The main problem with the cricket team is that there are no bowlers to replace our injured ones
Cricket enthusiasts and experts alike, vociferous in their demands for the exit of the seniors of the team—Dravid, Tendulkar and Laxman—have now fallen silent. All three legends of the game have now retired (Tendulkar only from ODIs) and yet the Indian team has been performing abysmally. Not only has our record abroad over the last two years been disastrous, but even at home where we were once nigh-invincible, we have been consistently losing. The latest blow, an ODI series loss at the hands of arch-rivals Pakistan, underscores this trend. So, what happened? How has a team that won two World Cups and reached the top spot in Tests in the last five years dropped to such levels? And, more importantly, was this fall from grace expected? According to BCCI secretary Sanjay Jagdale, the fall was indeed expected—he argues that no team can maintain the level of excellence India showed in the years leading up to the 2011 World Cup. And, he said, it is unfair to expect the youngsters of the team to immediately start performing like the greats who have left the game behind.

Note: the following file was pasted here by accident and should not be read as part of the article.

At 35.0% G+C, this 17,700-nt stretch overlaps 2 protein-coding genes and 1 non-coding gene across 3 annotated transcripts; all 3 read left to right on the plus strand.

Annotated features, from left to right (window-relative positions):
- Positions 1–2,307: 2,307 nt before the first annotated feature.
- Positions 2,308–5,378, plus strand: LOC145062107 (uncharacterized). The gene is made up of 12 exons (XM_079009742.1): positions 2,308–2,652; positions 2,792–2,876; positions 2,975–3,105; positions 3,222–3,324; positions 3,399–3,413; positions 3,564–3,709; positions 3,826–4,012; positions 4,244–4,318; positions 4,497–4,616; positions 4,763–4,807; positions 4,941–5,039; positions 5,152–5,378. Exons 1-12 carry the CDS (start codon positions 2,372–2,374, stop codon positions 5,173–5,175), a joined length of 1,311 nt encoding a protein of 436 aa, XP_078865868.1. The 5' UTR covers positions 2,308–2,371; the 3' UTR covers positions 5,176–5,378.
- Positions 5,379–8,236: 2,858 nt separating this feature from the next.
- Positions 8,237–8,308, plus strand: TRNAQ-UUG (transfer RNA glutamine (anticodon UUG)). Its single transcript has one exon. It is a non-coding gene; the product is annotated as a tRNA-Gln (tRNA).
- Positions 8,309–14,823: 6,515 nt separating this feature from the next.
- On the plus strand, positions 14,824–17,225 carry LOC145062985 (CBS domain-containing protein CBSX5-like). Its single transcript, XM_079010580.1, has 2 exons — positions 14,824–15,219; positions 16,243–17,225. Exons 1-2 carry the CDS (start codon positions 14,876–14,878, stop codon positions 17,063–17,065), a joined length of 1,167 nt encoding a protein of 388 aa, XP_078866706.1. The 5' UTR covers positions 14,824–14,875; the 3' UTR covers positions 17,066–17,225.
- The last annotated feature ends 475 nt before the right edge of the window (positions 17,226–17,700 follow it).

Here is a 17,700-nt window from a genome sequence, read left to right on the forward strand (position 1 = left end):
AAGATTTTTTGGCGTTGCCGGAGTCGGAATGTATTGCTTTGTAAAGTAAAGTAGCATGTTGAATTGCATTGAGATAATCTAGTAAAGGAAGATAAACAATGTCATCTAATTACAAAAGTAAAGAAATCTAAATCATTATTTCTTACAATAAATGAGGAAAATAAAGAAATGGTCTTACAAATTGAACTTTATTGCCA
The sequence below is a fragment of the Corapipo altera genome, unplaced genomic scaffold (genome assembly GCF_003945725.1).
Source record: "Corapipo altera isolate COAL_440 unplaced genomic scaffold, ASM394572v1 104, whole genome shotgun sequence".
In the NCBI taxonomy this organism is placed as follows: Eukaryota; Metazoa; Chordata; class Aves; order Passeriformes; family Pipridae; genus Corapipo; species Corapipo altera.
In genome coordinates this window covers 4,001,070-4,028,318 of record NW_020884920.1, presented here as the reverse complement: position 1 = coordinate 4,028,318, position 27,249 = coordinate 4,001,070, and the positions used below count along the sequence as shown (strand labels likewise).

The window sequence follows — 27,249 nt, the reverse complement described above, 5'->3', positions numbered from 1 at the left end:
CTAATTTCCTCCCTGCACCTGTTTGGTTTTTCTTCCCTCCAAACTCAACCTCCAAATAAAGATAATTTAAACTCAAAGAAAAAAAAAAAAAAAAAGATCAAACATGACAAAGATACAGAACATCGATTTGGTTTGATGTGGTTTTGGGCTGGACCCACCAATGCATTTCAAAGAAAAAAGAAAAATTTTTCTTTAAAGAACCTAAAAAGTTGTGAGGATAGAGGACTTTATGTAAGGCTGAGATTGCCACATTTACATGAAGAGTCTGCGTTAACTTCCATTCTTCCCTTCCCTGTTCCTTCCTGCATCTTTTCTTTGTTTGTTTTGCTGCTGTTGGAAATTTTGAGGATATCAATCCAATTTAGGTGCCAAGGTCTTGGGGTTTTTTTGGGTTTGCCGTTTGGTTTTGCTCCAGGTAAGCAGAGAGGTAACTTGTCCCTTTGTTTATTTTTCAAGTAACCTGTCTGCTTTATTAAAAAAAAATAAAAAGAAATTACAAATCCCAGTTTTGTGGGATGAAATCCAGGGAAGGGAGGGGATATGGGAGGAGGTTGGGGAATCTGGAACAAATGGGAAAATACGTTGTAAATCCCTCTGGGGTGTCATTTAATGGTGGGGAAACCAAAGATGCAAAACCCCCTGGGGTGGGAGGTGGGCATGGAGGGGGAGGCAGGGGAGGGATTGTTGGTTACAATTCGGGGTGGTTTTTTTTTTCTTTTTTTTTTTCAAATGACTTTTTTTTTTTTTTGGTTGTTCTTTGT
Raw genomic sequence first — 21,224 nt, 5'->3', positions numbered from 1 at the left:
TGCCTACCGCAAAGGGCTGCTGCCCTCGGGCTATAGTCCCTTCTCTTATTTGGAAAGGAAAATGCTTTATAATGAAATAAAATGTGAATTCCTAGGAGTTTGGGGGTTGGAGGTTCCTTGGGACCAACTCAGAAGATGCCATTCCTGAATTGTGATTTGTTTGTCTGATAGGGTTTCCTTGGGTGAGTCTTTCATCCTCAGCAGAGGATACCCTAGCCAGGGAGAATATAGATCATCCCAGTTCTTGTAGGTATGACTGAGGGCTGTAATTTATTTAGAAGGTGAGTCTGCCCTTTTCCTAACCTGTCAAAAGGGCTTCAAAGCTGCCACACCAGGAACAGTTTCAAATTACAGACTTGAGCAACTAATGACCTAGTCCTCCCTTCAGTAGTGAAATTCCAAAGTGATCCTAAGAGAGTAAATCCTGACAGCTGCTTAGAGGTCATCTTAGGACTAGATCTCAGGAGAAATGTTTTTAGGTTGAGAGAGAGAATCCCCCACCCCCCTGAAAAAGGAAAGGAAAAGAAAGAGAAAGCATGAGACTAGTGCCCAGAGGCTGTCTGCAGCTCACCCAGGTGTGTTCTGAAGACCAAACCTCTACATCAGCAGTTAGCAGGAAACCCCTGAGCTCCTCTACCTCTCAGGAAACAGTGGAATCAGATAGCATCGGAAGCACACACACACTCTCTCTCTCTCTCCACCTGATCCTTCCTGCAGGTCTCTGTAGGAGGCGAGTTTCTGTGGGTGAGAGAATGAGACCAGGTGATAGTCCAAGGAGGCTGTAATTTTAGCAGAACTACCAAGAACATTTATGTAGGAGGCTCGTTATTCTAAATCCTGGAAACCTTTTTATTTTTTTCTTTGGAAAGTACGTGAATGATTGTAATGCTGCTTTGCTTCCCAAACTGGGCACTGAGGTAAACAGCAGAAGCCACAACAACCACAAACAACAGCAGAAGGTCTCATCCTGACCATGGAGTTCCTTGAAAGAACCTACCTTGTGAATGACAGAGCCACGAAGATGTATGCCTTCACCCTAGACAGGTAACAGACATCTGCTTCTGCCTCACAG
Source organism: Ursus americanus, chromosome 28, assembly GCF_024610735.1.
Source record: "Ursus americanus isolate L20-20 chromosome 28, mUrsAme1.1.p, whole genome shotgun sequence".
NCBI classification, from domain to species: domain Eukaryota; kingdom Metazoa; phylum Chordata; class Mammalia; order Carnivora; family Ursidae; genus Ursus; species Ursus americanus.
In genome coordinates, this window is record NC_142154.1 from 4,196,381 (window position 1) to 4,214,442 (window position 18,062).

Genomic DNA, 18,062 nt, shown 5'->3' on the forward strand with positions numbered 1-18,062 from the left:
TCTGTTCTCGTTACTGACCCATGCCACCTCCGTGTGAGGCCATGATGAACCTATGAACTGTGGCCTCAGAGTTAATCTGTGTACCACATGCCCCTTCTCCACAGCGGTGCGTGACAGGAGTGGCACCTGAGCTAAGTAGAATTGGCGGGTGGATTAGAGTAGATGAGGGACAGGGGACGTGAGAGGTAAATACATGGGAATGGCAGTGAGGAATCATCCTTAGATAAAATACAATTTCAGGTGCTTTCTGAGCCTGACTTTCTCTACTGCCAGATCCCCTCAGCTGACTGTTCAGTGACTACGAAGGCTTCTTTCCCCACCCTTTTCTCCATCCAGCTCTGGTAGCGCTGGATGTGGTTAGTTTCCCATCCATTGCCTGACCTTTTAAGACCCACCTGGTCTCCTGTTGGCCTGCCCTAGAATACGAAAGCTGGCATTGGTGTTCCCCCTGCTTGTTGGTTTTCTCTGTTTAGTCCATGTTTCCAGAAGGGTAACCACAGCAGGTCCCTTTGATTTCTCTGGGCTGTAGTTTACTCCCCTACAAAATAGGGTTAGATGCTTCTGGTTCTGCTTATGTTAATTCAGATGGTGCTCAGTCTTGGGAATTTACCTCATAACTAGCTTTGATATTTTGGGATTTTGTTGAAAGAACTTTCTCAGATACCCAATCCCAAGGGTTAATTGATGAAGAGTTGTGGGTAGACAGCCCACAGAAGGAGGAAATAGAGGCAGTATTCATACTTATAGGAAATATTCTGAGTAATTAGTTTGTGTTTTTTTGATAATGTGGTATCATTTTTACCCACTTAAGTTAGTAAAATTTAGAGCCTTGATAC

However, while this may be true, the fact of the matter is that the Indian team is sorely lacking in bench strength—notably in bowling. At the moment, three strong contenders for a bowling slot in the team—Varun Aaron, Umesh Yadav and S Sreesanth—are injured. Try as they might, the BCCI and the selectors have so far been unable to find viable alternatives for these bowlers. One of the positives of the IPL was that it allowed young cricketers to play alongside international players, thus lending them experience and expertise. But so far, we’ve seen little to show for it. Similarly, a renewed enthusiasm for the Ranji Trophy has also failed to produce results. Unless the BCCI can address this problem, of an empty bench, the hopes of the Indian cricket team will continue to be hostage to injuries.